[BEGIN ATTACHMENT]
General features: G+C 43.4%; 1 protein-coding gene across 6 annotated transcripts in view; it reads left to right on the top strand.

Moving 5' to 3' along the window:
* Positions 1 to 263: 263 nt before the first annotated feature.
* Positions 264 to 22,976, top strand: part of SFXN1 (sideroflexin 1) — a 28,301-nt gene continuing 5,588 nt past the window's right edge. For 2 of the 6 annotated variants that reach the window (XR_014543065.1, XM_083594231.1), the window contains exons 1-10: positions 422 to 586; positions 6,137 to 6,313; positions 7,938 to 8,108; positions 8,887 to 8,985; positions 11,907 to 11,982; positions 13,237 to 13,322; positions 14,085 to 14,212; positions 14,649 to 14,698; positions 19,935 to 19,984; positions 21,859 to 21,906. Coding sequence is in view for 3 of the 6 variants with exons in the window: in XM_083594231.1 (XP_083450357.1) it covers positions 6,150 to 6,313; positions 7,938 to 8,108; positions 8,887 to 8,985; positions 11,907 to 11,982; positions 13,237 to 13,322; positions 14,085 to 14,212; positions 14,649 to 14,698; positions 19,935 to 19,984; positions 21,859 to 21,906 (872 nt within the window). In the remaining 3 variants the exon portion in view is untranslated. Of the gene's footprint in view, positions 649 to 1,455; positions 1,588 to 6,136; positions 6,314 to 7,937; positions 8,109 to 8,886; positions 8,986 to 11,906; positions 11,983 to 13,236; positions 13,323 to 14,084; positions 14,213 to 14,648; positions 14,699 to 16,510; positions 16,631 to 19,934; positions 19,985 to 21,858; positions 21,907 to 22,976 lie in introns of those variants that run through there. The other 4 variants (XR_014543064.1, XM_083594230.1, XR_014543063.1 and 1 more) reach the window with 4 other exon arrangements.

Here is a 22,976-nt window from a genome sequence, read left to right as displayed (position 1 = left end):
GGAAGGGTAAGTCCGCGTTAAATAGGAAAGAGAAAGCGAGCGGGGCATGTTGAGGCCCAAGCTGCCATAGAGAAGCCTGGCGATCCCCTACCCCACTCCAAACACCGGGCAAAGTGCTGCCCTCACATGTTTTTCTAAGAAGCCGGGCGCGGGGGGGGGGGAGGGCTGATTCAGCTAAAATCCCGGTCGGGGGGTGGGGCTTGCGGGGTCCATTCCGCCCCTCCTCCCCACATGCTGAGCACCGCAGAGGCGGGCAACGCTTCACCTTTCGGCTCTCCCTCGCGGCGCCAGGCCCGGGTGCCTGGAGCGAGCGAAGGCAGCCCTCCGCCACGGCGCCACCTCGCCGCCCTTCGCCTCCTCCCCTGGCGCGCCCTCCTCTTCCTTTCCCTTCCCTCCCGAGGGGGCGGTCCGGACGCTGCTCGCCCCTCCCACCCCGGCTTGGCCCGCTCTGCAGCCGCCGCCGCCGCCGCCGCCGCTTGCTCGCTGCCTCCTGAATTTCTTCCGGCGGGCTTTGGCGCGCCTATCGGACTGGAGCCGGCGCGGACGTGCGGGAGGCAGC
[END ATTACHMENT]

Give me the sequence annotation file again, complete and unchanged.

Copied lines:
General features: G+C 43.4%; 1 protein-coding gene across 6 annotated transcripts in view; it reads left to right on the top strand.

Moving 5' to 3' along the window:
* Positions 1 to 263: 263 nt before the first annotated feature.
* Positions 264 to 22,976, top strand: part of SFXN1 (sideroflexin 1) — a 28,301-nt gene continuing 5,588 nt past the window's right edge. For 2 of the 6 annotated variants that reach the window (XR_014543065.1, XM_083594231.1), the window contains exons 1-10: positions 422 to 586; positions 6,137 to 6,313; positions 7,938 to 8,108; positions 8,887 to 8,985; positions 11,907 to 11,982; positions 13,237 to 13,322; positions 14,085 to 14,212; positions 14,649 to 14,698; positions 19,935 to 19,984; positions 21,859 to 21,906. Coding sequence is in view for 3 of the 6 variants with exons in the window: in XM_083594231.1 (XP_083450357.1) it covers positions 6,150 to 6,313; positions 7,938 to 8,108; positions 8,887 to 8,985; positions 11,907 to 11,982; positions 13,237 to 13,322; positions 14,085 to 14,212; positions 14,649 to 14,698; positions 19,935 to 19,984; positions 21,859 to 21,906 (872 nt within the window). In the remaining 3 variants the exon portion in view is untranslated. Of the gene's footprint in view, positions 649 to 1,455; positions 1,588 to 6,136; positions 6,314 to 7,937; positions 8,109 to 8,886; positions 8,986 to 11,906; positions 11,983 to 13,236; positions 13,323 to 14,084; positions 14,213 to 14,648; positions 14,699 to 16,510; positions 16,631 to 19,934; positions 19,985 to 21,858; positions 21,907 to 22,976 lie in introns of those variants that run through there. The other 4 variants (XR_014543064.1, XM_083594230.1, XR_014543063.1 and 1 more) reach the window with 4 other exon arrangements.

Here is a 22,976-nt window from a genome sequence, read left to right as displayed (position 1 = left end):
GGAAGGGTAAGTCCGCGTTAAATAGGAAAGAGAAAGCGAGCGGGGCATGTTGAGGCCCAAGCTGCCATAGAGAAGCCTGGCGATCCCCTACCCCACTCCAAACACCGGGCAAAGTGCTGCCCTCACATGTTTTTCTAAGAAGCCGGGCGCGGGGGGGGGGGAGGGCTGATTCAGCTAAAATCCCGGTCGGGGGGTGGGGCTTGCGGGGTCCATTCCGCCCCTCCTCCCCACATGCTGAGCACCGCAGAGGCGGGCAACGCTTCACCTTTCGGCTCTCCCTCGCGGCGCCAGGCCCGGGTGCCTGGAGCGAGCGAAGGCAGCCCTCCGCCACGGCGCCACCTCGCCGCCCTTCGCCTCCTCCCCTGGCGCGCCCTCCTCTTCCTTTCCCTTCCCTCCCGAGGGGGCGGTCCGGACGCTGCTCGCCCCTCCCACCCCGGCTTGGCCCGCTCTGCAGCCGCCGCCGCCGCCGCCGCCGCTTGCTCGCTGCCTCCTGAATTTCTTCCGGCGGGCTTTGGCGCGCCTATCGGACTGGAGCCGGCGCGGACGTGCGGGAGGCAGC